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Tag: Conflict of Interest

Lawyer Ethics

Lawyer Ethics Issues

Within the legal profession, it is not unusual for lawyers to run across a host of ethical challenges. They may face constant pressure to increase their billable hours, or their desperation to win a case may lead them to withhold evidence that must be disclosed to opposing counsel. They may be encouraged to do anything they can to win a case, regardless of ethical implications. As a result, lawyers need to be especially vigilant with the rules of professional responsibility to avoid ethics rules violations.

Every state bar association maintains its own rules of professional responsibility for lawyers. It is up to the law firms themselves to make sure that their attorneys adhere to these rules. In a sense, their duty to these rules sits above any and all other responsibilities. Essentially, legal ethics rules demand that lawyers refrain from criminal behavior, handle all payments legally, communicate effectively with their clients, and avoid defrauding anyone.

What is A Conflict of Interest?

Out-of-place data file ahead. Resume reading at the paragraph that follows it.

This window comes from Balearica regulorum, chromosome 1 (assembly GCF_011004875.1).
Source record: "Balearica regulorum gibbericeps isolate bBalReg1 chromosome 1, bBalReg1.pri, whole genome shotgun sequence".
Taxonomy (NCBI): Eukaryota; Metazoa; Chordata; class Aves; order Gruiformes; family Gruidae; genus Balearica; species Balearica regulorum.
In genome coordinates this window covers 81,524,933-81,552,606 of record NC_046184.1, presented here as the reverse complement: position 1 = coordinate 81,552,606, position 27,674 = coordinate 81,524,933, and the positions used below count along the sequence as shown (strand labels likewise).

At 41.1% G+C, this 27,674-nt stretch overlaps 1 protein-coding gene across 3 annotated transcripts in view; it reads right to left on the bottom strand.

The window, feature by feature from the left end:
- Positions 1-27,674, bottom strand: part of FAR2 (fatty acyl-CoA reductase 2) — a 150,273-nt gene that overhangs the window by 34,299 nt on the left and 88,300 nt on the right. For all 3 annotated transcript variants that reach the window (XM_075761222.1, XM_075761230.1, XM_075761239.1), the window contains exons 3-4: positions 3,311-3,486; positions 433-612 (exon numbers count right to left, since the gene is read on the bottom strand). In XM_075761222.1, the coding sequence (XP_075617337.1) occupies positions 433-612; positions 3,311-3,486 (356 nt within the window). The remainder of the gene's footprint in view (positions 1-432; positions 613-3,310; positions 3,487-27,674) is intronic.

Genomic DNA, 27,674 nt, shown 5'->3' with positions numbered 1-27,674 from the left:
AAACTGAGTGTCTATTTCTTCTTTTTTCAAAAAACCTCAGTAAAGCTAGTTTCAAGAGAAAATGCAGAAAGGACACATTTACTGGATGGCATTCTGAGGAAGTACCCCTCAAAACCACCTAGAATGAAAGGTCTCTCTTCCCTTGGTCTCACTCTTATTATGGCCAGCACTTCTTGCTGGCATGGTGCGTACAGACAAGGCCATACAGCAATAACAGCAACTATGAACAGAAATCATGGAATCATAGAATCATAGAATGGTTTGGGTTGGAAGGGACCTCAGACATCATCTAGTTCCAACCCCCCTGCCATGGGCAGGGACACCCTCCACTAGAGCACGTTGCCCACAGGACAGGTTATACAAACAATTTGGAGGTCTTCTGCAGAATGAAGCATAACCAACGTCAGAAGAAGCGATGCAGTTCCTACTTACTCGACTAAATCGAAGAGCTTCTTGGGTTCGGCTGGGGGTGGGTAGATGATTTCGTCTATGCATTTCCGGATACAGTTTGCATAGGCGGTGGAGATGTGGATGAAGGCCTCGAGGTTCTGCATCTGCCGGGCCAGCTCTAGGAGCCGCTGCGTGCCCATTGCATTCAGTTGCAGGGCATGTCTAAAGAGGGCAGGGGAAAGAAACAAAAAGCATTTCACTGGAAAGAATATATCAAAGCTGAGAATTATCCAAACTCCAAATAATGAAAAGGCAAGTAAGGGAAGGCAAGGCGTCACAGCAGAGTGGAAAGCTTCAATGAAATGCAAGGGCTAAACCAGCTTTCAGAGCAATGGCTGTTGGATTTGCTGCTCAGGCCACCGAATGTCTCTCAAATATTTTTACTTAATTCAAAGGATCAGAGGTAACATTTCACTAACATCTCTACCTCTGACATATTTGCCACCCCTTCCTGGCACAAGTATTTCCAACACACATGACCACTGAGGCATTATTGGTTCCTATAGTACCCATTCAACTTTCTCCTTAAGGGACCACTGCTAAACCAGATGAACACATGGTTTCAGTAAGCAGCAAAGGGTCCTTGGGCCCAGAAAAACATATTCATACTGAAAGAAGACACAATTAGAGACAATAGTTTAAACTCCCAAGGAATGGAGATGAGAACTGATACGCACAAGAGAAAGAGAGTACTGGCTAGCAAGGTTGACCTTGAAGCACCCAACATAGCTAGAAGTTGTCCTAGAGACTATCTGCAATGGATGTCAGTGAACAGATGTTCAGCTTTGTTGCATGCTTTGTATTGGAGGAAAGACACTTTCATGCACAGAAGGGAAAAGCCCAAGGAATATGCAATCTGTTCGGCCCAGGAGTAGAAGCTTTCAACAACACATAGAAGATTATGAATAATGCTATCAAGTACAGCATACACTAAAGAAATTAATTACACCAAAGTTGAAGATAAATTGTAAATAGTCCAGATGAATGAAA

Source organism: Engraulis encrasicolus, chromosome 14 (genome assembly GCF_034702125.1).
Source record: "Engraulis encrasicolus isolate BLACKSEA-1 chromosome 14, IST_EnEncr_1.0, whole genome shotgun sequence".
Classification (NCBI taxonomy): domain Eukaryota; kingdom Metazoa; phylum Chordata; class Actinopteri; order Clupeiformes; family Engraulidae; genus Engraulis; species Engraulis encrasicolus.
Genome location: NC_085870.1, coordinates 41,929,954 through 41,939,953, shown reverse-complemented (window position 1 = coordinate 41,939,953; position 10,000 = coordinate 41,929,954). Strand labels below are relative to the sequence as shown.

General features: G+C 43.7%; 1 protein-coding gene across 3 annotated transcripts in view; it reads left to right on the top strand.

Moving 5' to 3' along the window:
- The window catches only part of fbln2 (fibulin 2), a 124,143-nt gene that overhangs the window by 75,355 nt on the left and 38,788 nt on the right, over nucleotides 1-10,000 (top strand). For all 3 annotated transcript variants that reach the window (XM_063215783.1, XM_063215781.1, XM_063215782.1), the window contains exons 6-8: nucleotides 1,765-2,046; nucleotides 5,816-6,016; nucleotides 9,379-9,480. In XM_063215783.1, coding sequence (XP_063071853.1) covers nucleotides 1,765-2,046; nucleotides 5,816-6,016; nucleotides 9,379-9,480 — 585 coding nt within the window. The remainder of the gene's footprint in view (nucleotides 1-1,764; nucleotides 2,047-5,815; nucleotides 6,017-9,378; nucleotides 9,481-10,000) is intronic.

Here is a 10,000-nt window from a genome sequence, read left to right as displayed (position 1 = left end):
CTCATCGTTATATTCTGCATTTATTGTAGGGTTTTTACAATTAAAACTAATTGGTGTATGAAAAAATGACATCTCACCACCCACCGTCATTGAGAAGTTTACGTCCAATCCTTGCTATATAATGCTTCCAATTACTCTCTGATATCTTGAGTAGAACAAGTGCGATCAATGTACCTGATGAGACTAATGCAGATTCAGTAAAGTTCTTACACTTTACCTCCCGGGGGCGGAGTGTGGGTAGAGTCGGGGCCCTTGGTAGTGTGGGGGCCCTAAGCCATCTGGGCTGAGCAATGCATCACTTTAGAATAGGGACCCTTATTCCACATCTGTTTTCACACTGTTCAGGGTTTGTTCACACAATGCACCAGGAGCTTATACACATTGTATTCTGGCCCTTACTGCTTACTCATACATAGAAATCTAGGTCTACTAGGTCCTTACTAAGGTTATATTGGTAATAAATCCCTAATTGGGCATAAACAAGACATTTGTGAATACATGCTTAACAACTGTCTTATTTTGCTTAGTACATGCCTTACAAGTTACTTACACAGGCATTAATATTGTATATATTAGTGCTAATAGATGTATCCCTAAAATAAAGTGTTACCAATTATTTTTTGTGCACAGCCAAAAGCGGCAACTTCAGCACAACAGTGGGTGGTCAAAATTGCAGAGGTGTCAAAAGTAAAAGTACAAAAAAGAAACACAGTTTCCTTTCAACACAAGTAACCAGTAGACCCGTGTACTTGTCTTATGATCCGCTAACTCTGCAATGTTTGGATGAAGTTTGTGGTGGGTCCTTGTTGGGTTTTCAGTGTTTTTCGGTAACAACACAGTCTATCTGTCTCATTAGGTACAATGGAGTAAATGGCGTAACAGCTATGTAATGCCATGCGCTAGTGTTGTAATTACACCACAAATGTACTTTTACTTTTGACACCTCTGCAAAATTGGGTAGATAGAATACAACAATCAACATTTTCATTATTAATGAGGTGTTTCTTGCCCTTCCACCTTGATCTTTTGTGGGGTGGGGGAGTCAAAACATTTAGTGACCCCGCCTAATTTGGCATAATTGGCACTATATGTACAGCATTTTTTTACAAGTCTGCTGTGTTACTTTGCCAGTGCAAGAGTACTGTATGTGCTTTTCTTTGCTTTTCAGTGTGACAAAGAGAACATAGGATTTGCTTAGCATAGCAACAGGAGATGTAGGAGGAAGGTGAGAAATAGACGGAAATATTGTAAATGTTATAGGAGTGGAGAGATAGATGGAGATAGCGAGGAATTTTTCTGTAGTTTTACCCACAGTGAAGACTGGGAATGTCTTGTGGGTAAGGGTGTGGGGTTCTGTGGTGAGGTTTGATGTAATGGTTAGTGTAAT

Conflict of InterestGenerally speaking, Conflicts of Interest can pertain to a company, judge or jury or even a lawyer.  In this blog though, we will be talking about attorneys and Conflicts of Interest, what they are, why they aren’t very beneficial to the other parties and why it’s essentially against a moral code to take on a client when there is a conflict of interest.  When it comes to conflict of interest cases, they tend to be ultra-specific and yet oftentimes they are difficult to identify or don’t raise a lot of red flags like some other issues in the legal system.  One of the biggest reasons why people in the law profession – even cops, are so easily swayed or have such an issue with conflicts of interest is because they are people in positions that are very powerful.  It’s not an unusual situation to find a public official like a lawyer, officer or judge that gets themselves involved in something that could be thought of as being conflict of interest.  This can be something really blatant or it could also be something very innocent such as stocks and bonds or getting involved with board memberships or creating friendships or relationships with former clients.